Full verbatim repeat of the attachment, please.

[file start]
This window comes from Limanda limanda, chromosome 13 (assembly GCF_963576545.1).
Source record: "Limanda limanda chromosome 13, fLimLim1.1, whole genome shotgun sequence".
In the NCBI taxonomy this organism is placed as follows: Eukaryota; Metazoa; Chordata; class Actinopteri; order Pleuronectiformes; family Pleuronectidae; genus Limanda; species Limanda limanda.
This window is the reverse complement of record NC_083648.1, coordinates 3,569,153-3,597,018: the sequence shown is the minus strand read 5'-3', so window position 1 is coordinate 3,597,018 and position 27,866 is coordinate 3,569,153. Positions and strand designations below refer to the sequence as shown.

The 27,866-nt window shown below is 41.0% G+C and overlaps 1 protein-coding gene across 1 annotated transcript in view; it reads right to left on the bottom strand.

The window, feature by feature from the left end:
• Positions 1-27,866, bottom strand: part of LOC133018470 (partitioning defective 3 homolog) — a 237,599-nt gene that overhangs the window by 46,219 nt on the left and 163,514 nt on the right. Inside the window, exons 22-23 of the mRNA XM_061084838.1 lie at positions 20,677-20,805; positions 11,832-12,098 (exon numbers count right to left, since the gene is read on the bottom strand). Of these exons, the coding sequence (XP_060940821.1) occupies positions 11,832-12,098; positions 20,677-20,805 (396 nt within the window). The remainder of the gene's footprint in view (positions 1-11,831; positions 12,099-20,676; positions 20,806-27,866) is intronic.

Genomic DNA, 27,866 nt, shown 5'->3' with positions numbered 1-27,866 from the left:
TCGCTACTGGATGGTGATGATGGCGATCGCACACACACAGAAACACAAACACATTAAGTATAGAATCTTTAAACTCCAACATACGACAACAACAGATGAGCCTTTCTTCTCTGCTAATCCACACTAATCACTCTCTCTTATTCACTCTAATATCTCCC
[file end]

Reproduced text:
This window comes from Limanda limanda, chromosome 13 (assembly GCF_963576545.1).
Source record: "Limanda limanda chromosome 13, fLimLim1.1, whole genome shotgun sequence".
In the NCBI taxonomy this organism is placed as follows: Eukaryota; Metazoa; Chordata; class Actinopteri; order Pleuronectiformes; family Pleuronectidae; genus Limanda; species Limanda limanda.
This window is the reverse complement of record NC_083648.1, coordinates 3,569,153-3,597,018: the sequence shown is the minus strand read 5'-3', so window position 1 is coordinate 3,597,018 and position 27,866 is coordinate 3,569,153. Positions and strand designations below refer to the sequence as shown.

The 27,866-nt window shown below is 41.0% G+C and overlaps 1 protein-coding gene across 1 annotated transcript in view; it reads right to left on the bottom strand.

The window, feature by feature from the left end:
• Positions 1-27,866, bottom strand: part of LOC133018470 (partitioning defective 3 homolog) — a 237,599-nt gene that overhangs the window by 46,219 nt on the left and 163,514 nt on the right. Inside the window, exons 22-23 of the mRNA XM_061084838.1 lie at positions 20,677-20,805; positions 11,832-12,098 (exon numbers count right to left, since the gene is read on the bottom strand). Of these exons, the coding sequence (XP_060940821.1) occupies positions 11,832-12,098; positions 20,677-20,805 (396 nt within the window). The remainder of the gene's footprint in view (positions 1-11,831; positions 12,099-20,676; positions 20,806-27,866) is intronic.

Genomic DNA, 27,866 nt, shown 5'->3' with positions numbered 1-27,866 from the left:
TCGCTACTGGATGGTGATGATGGCGATCGCACACACACAGAAACACAAACACATTAAGTATAGAATCTTTAAACTCCAACATACGACAACAACAGATGAGCCTTTCTTCTCTGCTAATCCACACTAATCACTCTCTCTTATTCACTCTAATATCTCCC